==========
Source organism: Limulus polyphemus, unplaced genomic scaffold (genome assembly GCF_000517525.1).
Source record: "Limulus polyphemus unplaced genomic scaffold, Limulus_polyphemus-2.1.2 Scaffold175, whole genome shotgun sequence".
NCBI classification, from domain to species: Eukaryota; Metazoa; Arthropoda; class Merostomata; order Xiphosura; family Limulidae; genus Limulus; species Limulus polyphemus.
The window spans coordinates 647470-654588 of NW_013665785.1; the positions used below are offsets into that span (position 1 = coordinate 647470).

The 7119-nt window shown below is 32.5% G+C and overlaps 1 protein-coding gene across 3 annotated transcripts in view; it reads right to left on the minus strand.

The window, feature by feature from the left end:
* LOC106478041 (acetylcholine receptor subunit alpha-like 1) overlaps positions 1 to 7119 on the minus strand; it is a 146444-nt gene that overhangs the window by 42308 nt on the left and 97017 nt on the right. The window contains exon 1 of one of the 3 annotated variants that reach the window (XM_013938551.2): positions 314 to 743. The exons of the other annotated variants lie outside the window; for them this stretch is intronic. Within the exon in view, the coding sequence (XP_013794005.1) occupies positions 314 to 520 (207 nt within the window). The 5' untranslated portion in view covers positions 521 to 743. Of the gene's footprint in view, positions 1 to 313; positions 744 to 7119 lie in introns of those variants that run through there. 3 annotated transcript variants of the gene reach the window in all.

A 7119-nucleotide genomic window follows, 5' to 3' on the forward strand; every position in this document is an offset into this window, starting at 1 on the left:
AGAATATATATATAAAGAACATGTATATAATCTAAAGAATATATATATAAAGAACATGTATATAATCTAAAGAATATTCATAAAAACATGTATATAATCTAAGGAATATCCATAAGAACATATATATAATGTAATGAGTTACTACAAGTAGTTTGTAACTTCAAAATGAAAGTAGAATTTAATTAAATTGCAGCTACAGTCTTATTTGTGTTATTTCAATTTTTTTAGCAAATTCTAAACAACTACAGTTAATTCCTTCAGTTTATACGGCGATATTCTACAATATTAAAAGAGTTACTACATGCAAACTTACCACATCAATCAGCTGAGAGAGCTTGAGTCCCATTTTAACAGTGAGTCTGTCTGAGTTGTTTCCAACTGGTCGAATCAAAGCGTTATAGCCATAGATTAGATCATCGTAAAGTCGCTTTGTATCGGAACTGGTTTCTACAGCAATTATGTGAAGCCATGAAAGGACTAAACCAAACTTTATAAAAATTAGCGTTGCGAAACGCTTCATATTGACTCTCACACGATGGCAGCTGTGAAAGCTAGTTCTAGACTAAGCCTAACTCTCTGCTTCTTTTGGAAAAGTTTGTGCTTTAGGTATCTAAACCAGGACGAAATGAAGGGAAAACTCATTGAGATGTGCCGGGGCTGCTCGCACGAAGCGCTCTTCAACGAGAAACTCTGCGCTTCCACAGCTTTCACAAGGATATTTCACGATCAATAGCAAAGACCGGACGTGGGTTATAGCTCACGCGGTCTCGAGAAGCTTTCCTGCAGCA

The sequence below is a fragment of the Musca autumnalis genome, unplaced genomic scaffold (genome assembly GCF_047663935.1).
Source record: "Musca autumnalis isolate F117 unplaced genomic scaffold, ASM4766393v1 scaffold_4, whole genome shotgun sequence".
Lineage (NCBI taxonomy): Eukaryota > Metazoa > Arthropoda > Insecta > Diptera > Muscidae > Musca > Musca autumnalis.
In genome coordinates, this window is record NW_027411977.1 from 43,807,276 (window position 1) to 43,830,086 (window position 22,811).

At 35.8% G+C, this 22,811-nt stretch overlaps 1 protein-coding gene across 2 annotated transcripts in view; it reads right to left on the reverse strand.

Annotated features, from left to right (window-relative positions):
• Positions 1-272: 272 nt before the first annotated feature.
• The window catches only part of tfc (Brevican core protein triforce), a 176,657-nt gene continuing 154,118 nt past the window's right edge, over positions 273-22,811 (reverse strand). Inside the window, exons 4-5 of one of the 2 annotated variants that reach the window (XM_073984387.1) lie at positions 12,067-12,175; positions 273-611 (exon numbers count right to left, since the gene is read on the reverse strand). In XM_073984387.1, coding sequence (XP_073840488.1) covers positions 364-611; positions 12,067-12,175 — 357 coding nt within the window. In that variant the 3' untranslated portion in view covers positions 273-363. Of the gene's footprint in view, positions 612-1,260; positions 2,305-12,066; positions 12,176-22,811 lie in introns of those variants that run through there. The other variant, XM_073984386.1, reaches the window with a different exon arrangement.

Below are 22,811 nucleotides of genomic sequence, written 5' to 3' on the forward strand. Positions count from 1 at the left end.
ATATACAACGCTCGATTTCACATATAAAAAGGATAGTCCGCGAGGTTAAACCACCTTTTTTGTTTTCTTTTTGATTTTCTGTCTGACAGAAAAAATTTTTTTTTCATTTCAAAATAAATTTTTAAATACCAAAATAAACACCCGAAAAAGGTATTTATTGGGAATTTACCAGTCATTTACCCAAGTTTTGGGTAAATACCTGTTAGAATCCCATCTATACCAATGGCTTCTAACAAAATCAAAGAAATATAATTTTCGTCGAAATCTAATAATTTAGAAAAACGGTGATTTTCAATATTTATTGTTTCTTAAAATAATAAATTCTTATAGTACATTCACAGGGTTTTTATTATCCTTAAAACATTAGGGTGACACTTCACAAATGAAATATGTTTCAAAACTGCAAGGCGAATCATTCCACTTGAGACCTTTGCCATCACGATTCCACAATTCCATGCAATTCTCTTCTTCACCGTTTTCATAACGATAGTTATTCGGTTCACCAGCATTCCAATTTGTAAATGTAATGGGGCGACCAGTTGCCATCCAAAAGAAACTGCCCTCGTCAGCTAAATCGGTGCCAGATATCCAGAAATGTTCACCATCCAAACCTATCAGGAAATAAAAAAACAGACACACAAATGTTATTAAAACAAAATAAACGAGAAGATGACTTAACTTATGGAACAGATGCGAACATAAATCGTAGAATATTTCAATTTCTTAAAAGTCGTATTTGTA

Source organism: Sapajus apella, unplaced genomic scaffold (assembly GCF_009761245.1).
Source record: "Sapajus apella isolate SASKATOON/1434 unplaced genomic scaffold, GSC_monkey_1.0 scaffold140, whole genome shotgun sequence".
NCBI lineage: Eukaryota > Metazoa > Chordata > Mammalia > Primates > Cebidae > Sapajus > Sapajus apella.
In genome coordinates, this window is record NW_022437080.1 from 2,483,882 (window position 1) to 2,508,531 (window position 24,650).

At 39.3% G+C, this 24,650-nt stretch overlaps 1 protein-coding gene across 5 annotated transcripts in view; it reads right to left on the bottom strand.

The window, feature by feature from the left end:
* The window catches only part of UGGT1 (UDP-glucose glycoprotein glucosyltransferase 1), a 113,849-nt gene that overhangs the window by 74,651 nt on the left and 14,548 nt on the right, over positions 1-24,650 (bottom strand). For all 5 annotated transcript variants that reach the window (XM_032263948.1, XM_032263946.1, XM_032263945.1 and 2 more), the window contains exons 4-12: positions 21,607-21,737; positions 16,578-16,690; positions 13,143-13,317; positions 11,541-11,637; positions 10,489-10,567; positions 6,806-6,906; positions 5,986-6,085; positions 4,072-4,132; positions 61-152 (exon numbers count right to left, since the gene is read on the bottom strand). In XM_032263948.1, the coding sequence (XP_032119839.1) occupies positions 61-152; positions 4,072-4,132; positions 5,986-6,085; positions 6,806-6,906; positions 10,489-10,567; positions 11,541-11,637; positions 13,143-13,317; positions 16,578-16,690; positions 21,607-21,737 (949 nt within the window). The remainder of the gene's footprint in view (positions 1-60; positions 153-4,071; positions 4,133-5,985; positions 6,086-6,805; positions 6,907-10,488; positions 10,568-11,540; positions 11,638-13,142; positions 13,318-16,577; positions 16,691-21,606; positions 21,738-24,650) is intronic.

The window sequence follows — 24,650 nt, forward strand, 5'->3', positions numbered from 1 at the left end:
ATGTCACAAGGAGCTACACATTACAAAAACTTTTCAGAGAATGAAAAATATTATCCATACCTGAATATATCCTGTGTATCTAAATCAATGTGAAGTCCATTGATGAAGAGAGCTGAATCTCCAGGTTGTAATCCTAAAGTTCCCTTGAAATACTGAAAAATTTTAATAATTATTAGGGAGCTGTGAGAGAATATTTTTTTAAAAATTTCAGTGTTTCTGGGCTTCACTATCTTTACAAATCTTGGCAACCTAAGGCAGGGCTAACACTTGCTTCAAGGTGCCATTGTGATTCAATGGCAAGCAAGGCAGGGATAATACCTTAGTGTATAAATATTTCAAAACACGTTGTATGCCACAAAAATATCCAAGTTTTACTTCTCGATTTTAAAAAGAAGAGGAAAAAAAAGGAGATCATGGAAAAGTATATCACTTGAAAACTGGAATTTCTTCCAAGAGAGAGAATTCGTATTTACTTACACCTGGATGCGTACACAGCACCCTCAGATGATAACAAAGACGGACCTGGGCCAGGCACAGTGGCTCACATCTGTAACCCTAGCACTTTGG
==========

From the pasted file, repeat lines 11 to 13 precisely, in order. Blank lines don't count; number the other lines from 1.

Source record: "Musca autumnalis isolate F117 unplaced genomic scaffold, ASM4766393v1 scaffold_4, whole genome shotgun sequence".
Lineage (NCBI taxonomy): Eukaryota > Metazoa > Arthropoda > Insecta > Diptera > Muscidae > Musca > Musca autumnalis.
In genome coordinates, this window is record NW_027411977.1 from 43,807,276 (window position 1) to 43,830,086 (window position 22,811).